Growing Young Minds in School Gardens

Photo by hoyasmeg via flickr

Photo by hoyasmeg via flickr

Today’s Washington Post features a great article on school gardens and the No Child Left Inside Act, a piece of legislation we discussed last week here at TGSG. The Post article talks about several DC area schools using school gardens as outdoor classrooms, and how children and educators alike are benefiting from the experience.

I have been involved with the school gardening movement for 10 years, and even had the pleasure of working with some of the schools mentioned in the article, including adding on to the Peace Garden with teachers and students at Carodozo High School. I have seen first-hand students flourish by planning, planting, and learning in a garden — elbow-deep in soil, sun on small backs — minds, imaginations and bodies fully engaged.

School gardens have been shown to help improve test scores, as well reduce behavior issues in the classroom. The hands-on, real-world learning these spaces provide help students grasp concepts in a meaningful way, while the physical act of being outdoors and working and exploring in a garden offers an outlet for excess energy. I have seen students that struggle in traditional classrooms really make great learning strides in a school garden. They truly are living classrooms.

While it’s simple to see uses for a school garden in teaching science and and environmental studies, they are also great places to teach literacy, math, art, and social studies. The integration of a variety of subjects makes a garden an amazing, cost effective way to teach many lessons and engage students with different learning styles. With funds increasingly limited for field trips, gardens offer a much needed break from the classroom walls, without ever having to board a school bus. No permission slips necessary!

School gardens are also a great place to teach character development skills, like teamwork, communication skills, responsibility, and more. They are also a way to help children learn about nutrition and a tie to other health education issues. For older students, gardens offer a place to explore potential careers, such as landscape architecture, soil science, botany, and more. One enterprising high school class I worked with set up a stand at a local farmers’ market and sold part of their harvest. They learned a lot about financial management, business development, and marketing in the process.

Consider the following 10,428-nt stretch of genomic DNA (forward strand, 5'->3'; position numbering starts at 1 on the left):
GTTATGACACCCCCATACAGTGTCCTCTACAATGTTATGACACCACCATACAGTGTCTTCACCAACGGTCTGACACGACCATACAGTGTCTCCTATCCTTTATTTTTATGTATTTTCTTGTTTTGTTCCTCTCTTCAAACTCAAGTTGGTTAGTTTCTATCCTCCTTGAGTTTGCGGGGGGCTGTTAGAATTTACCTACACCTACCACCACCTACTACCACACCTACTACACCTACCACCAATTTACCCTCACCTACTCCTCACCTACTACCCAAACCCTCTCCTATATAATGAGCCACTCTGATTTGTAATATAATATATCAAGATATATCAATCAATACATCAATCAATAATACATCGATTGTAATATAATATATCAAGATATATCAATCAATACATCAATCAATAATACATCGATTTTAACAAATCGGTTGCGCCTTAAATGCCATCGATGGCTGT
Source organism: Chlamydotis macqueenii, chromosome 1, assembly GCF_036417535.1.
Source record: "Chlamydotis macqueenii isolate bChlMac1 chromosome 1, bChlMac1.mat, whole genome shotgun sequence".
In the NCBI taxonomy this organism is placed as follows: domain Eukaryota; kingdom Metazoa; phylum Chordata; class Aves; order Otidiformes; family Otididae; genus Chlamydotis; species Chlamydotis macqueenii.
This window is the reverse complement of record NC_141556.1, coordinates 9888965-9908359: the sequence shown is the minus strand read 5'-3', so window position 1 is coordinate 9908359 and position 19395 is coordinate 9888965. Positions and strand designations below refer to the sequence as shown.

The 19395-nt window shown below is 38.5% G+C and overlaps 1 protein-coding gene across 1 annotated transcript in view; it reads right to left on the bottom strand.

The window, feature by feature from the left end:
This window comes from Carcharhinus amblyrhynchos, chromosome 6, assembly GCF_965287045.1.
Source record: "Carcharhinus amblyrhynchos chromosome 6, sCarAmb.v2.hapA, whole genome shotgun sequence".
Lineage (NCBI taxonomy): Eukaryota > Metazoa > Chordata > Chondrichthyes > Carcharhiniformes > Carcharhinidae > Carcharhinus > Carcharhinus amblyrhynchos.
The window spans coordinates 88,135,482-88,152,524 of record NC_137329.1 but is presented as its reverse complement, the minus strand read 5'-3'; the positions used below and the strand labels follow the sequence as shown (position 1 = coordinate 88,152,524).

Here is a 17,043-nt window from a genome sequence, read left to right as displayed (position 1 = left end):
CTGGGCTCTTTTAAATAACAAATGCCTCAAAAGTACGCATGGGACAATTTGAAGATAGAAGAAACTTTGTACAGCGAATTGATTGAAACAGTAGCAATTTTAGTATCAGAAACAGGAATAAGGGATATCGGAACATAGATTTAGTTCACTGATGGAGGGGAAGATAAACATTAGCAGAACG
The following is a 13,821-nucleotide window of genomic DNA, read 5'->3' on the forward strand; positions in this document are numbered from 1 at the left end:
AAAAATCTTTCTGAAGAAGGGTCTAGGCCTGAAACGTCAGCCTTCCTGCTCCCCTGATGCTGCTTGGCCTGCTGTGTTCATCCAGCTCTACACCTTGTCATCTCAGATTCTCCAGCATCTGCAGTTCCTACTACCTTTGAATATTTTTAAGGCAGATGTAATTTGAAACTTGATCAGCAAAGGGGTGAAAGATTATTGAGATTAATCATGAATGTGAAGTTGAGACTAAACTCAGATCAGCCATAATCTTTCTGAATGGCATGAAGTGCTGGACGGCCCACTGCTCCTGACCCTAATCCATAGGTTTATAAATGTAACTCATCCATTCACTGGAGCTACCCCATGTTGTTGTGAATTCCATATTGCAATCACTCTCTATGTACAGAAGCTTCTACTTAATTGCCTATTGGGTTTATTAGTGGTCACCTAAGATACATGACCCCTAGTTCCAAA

Now, it must be said that school gardens are also a lot of work. I have seen just as many go back to seed or get mowed over as I have seen flourish. It takes more than the commitment of an excited and dedicated teacher — much more. Gardens need support of the administration, the grounds keepers, and the parents to truly work — and this commitment has to be renewed each year. Just like the seasons, school communities change, and a garden’s maintenance and support plan needs to change along with it.

From preschool to high school, school gardens provide a place to learn, explore, and have fun right on the school grounds. With the proper support, they offer a school community a way to engage in exciting hands-on learning while adding a level of beauty to the landscape that can be enjoyed by everyone, including neighbors and the community at large.

For more information on school gardens, including lesson plans, grant information, and a Parents’ Primer on gardening, visit the great folks at The American Gardening Associaiton. The Junior Master Gardener’s Program also has a lot of useful information, including the Growing Good Kids – Excellence in Children’s Literature Book Awards Program.

See ya outside! – The Grass Stain Guru

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